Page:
A rapid saliva test capable of identifying men at high risk of prostate cancer has been developed by a team of researchers from the Institute of Cancer Research, London, and the Royal Marsden NHS Foundation Trust.

According to its developers, the at-home spit test can identify genetic factors that reportedly predispose individuals to the disease, with the potential of saving thousands of lives by the early detection of prostate cancer.

The team developed the so-called spit test under the BARCODE 1 study, wherein spit samples from more than 6,000 men between the ages of 55 and 69 were used to calculate their prostate cancer polygenic risk scores (PRSs). The PRSs were reportedly based on 130 genetic variations – many of which are hereditary – linked with prostate cancer as determined through studies involving the DNA of hundreds of thousands of men.

During the study, men with the highest 10% risk scores were invited to undergo additional screening that included an MRI and a prostate biopsy. Following the additional screening, 187 of these men — or 40% of the total — were diagnosed with prostate cancer.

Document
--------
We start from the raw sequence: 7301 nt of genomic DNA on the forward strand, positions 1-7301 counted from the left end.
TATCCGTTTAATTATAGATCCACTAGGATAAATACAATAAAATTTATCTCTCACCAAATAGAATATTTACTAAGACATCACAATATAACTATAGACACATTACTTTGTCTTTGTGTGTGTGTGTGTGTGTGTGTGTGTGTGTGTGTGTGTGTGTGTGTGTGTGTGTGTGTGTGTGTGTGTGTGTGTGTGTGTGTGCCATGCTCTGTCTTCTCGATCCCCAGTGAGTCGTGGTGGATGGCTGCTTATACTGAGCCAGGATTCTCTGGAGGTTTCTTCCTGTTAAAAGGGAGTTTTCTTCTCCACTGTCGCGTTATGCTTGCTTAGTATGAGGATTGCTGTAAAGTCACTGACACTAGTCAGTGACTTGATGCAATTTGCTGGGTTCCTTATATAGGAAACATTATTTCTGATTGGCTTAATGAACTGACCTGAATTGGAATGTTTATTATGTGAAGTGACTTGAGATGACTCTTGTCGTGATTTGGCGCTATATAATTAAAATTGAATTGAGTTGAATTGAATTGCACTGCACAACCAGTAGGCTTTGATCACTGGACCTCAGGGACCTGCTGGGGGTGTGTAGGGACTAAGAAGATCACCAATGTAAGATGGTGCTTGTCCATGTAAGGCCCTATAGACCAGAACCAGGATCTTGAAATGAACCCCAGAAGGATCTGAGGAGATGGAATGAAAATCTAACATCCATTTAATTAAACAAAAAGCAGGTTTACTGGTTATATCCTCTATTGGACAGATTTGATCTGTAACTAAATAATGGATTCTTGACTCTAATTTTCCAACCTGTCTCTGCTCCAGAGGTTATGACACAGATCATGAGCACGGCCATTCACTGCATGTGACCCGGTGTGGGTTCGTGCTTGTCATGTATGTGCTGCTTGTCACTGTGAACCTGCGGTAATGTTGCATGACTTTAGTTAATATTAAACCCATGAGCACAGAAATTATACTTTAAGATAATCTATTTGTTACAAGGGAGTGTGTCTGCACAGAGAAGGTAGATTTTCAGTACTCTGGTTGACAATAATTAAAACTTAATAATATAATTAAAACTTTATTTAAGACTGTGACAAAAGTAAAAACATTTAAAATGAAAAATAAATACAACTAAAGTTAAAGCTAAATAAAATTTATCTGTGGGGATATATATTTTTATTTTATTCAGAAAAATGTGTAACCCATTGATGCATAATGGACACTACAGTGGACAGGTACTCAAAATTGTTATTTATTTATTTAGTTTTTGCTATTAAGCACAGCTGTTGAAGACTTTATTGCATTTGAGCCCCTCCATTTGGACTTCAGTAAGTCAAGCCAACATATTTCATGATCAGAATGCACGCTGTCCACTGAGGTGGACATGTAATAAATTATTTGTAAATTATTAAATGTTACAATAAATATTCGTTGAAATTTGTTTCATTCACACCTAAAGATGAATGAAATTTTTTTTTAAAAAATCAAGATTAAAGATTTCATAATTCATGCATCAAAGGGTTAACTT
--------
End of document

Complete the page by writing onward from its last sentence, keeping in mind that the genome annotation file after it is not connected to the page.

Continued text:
This was a reportedly dramatic increase when measured against the 25% of men identified by prostate-specific antigen (PSA) tests who actually have prostate cancer. Significantly, 147 — or 78% — of the men diagnosed using the saliva test had so-called normal PSA levels, which would subsequently halt any additional screening, the researchers suggested.

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